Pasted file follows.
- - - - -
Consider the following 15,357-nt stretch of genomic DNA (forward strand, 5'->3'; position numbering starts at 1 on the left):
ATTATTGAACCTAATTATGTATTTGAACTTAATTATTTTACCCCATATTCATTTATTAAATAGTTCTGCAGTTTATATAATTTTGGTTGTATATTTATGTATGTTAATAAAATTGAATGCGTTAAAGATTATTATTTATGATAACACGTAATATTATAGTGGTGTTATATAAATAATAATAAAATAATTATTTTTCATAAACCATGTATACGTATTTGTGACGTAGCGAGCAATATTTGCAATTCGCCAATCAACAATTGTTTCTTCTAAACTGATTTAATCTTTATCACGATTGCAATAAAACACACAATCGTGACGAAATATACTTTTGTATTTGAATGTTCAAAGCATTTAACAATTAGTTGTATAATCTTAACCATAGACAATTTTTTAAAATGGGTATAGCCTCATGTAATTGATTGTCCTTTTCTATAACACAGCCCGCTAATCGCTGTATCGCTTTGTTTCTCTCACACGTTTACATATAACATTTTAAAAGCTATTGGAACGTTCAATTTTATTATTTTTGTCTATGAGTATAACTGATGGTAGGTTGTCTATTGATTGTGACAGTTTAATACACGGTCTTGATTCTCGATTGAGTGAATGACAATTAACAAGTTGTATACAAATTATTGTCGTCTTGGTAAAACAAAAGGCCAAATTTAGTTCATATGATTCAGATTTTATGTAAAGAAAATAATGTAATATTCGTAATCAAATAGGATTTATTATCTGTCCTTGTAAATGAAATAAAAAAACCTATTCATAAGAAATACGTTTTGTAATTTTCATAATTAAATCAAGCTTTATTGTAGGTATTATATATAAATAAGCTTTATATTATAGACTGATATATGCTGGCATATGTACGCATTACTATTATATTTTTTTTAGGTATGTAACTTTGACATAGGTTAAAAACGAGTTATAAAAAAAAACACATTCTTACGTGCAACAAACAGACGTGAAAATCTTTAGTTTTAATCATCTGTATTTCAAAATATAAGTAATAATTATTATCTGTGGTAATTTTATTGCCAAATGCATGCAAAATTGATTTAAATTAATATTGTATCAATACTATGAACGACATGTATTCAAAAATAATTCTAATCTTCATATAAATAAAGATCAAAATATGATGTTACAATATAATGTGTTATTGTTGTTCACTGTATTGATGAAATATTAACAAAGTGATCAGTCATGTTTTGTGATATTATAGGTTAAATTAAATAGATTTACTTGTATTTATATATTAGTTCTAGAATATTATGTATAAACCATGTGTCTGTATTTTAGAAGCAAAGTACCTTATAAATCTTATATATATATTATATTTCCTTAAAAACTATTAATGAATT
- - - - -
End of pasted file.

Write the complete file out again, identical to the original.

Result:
Consider the following 15,357-nt stretch of genomic DNA (forward strand, 5'->3'; position numbering starts at 1 on the left):
ATTATTGAACCTAATTATGTATTTGAACTTAATTATTTTACCCCATATTCATTTATTAAATAGTTCTGCAGTTTATATAATTTTGGTTGTATATTTATGTATGTTAATAAAATTGAATGCGTTAAAGATTATTATTTATGATAACACGTAATATTATAGTGGTGTTATATAAATAATAATAAAATAATTATTTTTCATAAACCATGTATACGTATTTGTGACGTAGCGAGCAATATTTGCAATTCGCCAATCAACAATTGTTTCTTCTAAACTGATTTAATCTTTATCACGATTGCAATAAAACACACAATCGTGACGAAATATACTTTTGTATTTGAATGTTCAAAGCATTTAACAATTAGTTGTATAATCTTAACCATAGACAATTTTTTAAAATGGGTATAGCCTCATGTAATTGATTGTCCTTTTCTATAACACAGCCCGCTAATCGCTGTATCGCTTTGTTTCTCTCACACGTTTACATATAACATTTTAAAAGCTATTGGAACGTTCAATTTTATTATTTTTGTCTATGAGTATAACTGATGGTAGGTTGTCTATTGATTGTGACAGTTTAATACACGGTCTTGATTCTCGATTGAGTGAATGACAATTAACAAGTTGTATACAAATTATTGTCGTCTTGGTAAAACAAAAGGCCAAATTTAGTTCATATGATTCAGATTTTATGTAAAGAAAATAATGTAATATTCGTAATCAAATAGGATTTATTATCTGTCCTTGTAAATGAAATAAAAAAACCTATTCATAAGAAATACGTTTTGTAATTTTCATAATTAAATCAAGCTTTATTGTAGGTATTATATATAAATAAGCTTTATATTATAGACTGATATATGCTGGCATATGTACGCATTACTATTATATTTTTTTTAGGTATGTAACTTTGACATAGGTTAAAAACGAGTTATAAAAAAAAACACATTCTTACGTGCAACAAACAGACGTGAAAATCTTTAGTTTTAATCATCTGTATTTCAAAATATAAGTAATAATTATTATCTGTGGTAATTTTATTGCCAAATGCATGCAAAATTGATTTAAATTAATATTGTATCAATACTATGAACGACATGTATTCAAAAATAATTCTAATCTTCATATAAATAAAGATCAAAATATGATGTTACAATATAATGTGTTATTGTTGTTCACTGTATTGATGAAATATTAACAAAGTGATCAGTCATGTTTTGTGATATTATAGGTTAAATTAAATAGATTTACTTGTATTTATATATTAGTTCTAGAATATTATGTATAAACCATGTGTCTGTATTTTAGAAGCAAAGTACCTTATAAATCTTATATATATATTATATTTCCTTAAAAACTATTAATGAATT